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The Law before its law

Franz Kafka on the (im)possibility of Law’s self-reflection

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Gunther Teubner

This chapter offers a novel interpretation of Franz Kafka’s celebrated parable ‘Before the Law’, inspired by developments in European legal theory, particularly the work of Jacques Derrida, Niklas Luhmann and Giorgio Agamben. It suggests a dual role-change in the confrontation of the parable’s protagonists – the ‘man from the country’ and the ‘law’. According to this interpretation it is not a specific individual who stands before the law’ but the legal discourse itself that is in desperate search of its law. The parable’s ‘law’ for its part is not a generalised and distant authority (power, morality, religion, etc.), but the valid and positive law of our times. The chapter asks the question: What happens within the mysterious relationship between ‘Law AND law’ which has always preoccupied legal theory when that relationship is subjected to the nightmarish logic in Kafka’s universe?’

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Dealing with paradoxes of law

Derrida, Luhmann, Wiethölter

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Gunther Teubner

This chapter turns to the idea of paradox in the law, particularly in the context of civil constitutions and hybrid networks. Beginning with an examination of the work of Rudolf Wiethölter, a proponent of conflict-of-laws theory, the chapter suggests a change in the mode of thought from conflict to paradox. Conflicts are contradictions between A and non-A, while paradoxes have the structure non-A because A. Constitutions are always paradoxical in their foundation, because they are formed in a self-referential mode and have a foundationless foundation, or a similar paradoxical formulation. This is true in a similar way for civil constitutions, although they are based on different mechanisms.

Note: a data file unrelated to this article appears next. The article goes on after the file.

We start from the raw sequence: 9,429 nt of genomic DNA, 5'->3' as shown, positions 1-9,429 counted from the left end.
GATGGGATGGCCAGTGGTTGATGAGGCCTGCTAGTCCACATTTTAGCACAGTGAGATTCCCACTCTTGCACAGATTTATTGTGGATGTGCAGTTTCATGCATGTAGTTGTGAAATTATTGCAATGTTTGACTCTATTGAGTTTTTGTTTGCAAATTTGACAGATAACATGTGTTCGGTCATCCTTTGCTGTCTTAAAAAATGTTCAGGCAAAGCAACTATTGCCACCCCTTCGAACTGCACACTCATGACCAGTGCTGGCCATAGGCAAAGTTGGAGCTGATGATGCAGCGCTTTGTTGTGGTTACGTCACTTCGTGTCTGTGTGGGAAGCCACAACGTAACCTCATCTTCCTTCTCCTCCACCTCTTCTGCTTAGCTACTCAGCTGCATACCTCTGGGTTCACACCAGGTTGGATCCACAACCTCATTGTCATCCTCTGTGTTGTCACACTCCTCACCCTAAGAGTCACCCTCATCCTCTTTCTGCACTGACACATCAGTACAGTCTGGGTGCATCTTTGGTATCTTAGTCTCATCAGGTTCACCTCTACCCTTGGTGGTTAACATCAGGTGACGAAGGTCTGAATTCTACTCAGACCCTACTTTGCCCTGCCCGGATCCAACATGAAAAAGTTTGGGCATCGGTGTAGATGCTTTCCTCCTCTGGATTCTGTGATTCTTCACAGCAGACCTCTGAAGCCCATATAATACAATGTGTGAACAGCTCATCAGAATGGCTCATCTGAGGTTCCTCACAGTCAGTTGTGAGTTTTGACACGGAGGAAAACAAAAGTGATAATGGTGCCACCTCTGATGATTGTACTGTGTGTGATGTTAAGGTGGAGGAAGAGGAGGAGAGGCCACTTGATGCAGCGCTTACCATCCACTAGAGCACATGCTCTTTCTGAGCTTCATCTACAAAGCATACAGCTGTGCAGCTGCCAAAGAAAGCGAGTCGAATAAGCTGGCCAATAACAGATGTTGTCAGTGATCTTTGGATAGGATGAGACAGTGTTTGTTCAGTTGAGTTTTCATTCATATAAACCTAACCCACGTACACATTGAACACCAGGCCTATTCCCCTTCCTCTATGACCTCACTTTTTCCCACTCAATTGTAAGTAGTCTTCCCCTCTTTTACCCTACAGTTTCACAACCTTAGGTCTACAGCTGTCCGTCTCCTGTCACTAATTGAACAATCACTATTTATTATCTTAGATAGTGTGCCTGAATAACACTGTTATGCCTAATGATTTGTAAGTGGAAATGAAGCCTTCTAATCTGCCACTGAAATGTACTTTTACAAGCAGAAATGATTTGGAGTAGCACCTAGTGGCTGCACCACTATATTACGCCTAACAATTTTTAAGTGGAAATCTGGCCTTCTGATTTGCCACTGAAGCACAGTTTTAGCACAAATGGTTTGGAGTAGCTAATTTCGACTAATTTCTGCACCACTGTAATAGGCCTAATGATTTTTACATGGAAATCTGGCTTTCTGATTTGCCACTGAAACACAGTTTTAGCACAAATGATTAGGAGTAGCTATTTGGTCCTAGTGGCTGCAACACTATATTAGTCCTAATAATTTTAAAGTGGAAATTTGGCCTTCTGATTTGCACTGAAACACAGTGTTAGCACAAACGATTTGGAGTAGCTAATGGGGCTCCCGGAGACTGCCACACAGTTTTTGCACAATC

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The anonymous matrix

Human rights violations by ‘private’ transnational actors

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Gunther Teubner

Do fundamental rights obligate not only states, but also private transnational actors? That is the question addressed by this chapter. Since violations of fundamental rights stem from the totalising tendencies of partial rationalities, there is no longer any point in seeing the horizontal effect as if rights of private actors have to be weighed up against each other. On one side of the human-rights relation the fundamental-rights violator is no longer a private actor but the anonymous matrix of an autonomised communicative medium. On the other side, fundamental rights have to be divided into three dimensions: (1) institutional rights protecting the autonomy of social discourses against their subjugation by the totalising tendencies of the communicative matrix; (2) personal rights protecting the autonomy of communication, attributed not to institutions, but to the social artefacts called ‘persons’; (3) human rights as negative bounds on societal communication, where the integrity of individual’s body and mind is endangered.